Google Analytics and Event Tracking

Google Analytics have released a new beta feature: Event Tracking, in order to better support RIA and Flash applications, or where ‘page views’ aren’t the only information you want to track.

The Google docs suggest this is useful for tracking: ‘any flash driven element, like a flash website or flash movie player, embedded ajax page elements, file downloads, [and] load times for data’.

Whilst we’ve been able to track things other than just page views using urchinTracker(‘/some/other/action’) for a long time now, enabling us to show how many people download a PDF, or leave the site via an external link, many of the actions which a user performs within a page we don’t want to track as part of the overall number of page views.

For instance, it is interesting for us to know how many people turn the sound off on our sites (it tells us whether the music is rubbish or annoying), or how many people stop a video halfway through playback (which also tells us whether the video is rubbish or annoying), but those figures can inaccurately inflate the ‘pageview’ count. It would be wrong to say we’d had 1 million page views if actually we were tracking the page view as one ‘hit’ and the ‘sound off’ as another.

Events allow us to seperate a pageview and an event.

To really understand this, lets get rid of (or redefine) the term ‘page view’, and call it ‘content view’. I define a ‘content view’ as any definable piece of content, so that might be an entire HTML page, or the user selected ‘next image’ within a flash gallery. If you think about when, if you had to build a flash site in html without javascript, a new page load actually occurs, thats a content view. In our example of the flash image gallery, the first content view is the gallery page itself (and perhaps image A). Pressing ‘next’ to load the image B doesn’t navigate you away from the ‘page’, but it does load in a new piece of content which is worthy of tracking. That would be two ‘pageviews’ – or the method _trackPageview()

Moving onto a more complex site, using a video gallery as an example, the first pageview is the gallery page, the next pageview is the user selecting a video, thats two hits (or two calls to _trackPageview()). The next step for the user is to press ‘play’. Now this is not a pageview or hit, but it is interesting from our point of view. Perhaps they press play, scrub around the video a few times, increase the volume, mute it, etc. That’s an event. Two content hits (gallery page, and then the selected video) and half a dozen events.

Within analytics, this then allows us to do two things: see how many people accessed that video, as well as how they interacted with it. Accurate number of ‘page views’, but far more granular data.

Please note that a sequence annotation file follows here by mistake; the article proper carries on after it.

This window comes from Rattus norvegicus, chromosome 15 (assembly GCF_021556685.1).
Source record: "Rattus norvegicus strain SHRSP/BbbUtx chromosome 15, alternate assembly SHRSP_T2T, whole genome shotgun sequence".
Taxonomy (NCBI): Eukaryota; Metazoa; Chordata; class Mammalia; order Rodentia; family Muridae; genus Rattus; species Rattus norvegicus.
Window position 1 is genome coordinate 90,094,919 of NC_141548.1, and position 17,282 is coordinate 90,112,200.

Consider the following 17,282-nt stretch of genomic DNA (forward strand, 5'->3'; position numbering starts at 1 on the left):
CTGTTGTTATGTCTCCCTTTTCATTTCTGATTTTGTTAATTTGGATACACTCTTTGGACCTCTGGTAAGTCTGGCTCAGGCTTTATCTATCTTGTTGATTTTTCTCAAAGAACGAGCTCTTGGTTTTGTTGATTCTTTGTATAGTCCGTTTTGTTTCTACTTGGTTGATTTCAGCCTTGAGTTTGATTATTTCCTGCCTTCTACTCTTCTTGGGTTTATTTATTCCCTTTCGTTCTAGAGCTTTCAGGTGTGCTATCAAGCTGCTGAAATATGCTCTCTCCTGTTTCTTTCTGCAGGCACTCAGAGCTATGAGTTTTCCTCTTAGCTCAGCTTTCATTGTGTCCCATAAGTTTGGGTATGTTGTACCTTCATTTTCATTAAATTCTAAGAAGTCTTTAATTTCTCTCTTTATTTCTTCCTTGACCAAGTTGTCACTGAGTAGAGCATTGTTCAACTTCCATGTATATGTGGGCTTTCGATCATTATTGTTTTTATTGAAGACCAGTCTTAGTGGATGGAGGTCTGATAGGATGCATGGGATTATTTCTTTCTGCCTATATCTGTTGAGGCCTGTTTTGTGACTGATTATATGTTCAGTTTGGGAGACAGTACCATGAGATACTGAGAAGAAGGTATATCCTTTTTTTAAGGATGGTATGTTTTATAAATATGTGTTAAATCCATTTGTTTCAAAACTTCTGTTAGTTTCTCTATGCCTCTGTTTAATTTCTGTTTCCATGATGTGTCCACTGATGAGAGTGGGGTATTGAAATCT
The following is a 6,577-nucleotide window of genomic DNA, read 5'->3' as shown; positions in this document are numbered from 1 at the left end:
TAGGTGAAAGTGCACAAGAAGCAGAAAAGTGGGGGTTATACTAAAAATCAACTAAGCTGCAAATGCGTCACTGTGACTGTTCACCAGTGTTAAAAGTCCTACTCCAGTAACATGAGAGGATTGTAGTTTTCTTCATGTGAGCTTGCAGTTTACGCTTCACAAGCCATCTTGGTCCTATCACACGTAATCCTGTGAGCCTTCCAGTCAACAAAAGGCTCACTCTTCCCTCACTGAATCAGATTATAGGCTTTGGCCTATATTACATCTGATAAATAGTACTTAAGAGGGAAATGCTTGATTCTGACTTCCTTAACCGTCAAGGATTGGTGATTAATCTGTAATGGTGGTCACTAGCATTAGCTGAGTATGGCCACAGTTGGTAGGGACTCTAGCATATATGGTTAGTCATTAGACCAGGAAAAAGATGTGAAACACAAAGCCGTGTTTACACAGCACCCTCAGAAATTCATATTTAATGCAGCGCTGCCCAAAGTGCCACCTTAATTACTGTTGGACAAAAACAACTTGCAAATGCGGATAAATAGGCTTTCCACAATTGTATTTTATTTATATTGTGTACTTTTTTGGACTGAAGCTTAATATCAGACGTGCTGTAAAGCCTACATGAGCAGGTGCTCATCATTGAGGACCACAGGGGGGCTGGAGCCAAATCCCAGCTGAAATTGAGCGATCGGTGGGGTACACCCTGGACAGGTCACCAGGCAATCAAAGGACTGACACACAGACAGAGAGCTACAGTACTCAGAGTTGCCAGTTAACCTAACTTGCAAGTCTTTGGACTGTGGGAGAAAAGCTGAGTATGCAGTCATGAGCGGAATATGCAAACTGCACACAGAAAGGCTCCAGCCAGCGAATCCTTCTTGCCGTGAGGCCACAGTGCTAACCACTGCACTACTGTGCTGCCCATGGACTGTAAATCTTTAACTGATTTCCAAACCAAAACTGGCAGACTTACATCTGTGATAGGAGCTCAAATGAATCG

Google suggest you use an event to track a downloaded file. Personally, I would say that warrants being tracked as a page, rather than an event (consider my ‘contentview’ over ‘pageview’), as we want to track that they have accessed that download. That is why ‘pageview’ doesn’t cut the mustard. You can, however use events on top of pageviews. Track the download as a pageview AND an event of a certain type. So, perhaps your event object is ‘downloads’. _trackPageview(‘path/to/filename’) as your pageview, and the fact they’ve downloaded something as downloads._trackEvent(‘filename’). You can use the Event to then aggregate numbers of all events of that type (video interactions, downloads, external links) to get overall interaction trending – which has traditionally been difficult in Google analytics, having to some up ‘types’ of pageviews manually.

Currently, events are not related to pages. In theory, you could set up a uniquely named event for every item you’d like to track interaction on: movie_one._trackEvent(‘stop’), movie_two.trackEvent(‘stop’) or movies._trackEvent(‘movie-one-stop’), or even using labels: movies._trackEvent(‘stop’,’movie-one’), giving you a fair bit of control over how you can classify those events (you can also assign values to each event, perhaps monetary, download times, scrub-to positions etc.), but they’re then reported on entirely seperately to the page view itself. You would have to define a clear method of naming convention to ensure you can link all of the movies in Gallery A to the events you’ve tracked, as opposed to Gallery B. I hope the next step will be to attach (or nest) events to page views – for instance, get the count for all ‘stops’ under a certain content path. For now, we’ll need to use labels and values, but in any case its a great step forward for the already very nifty analytics suite.

Leave a Reply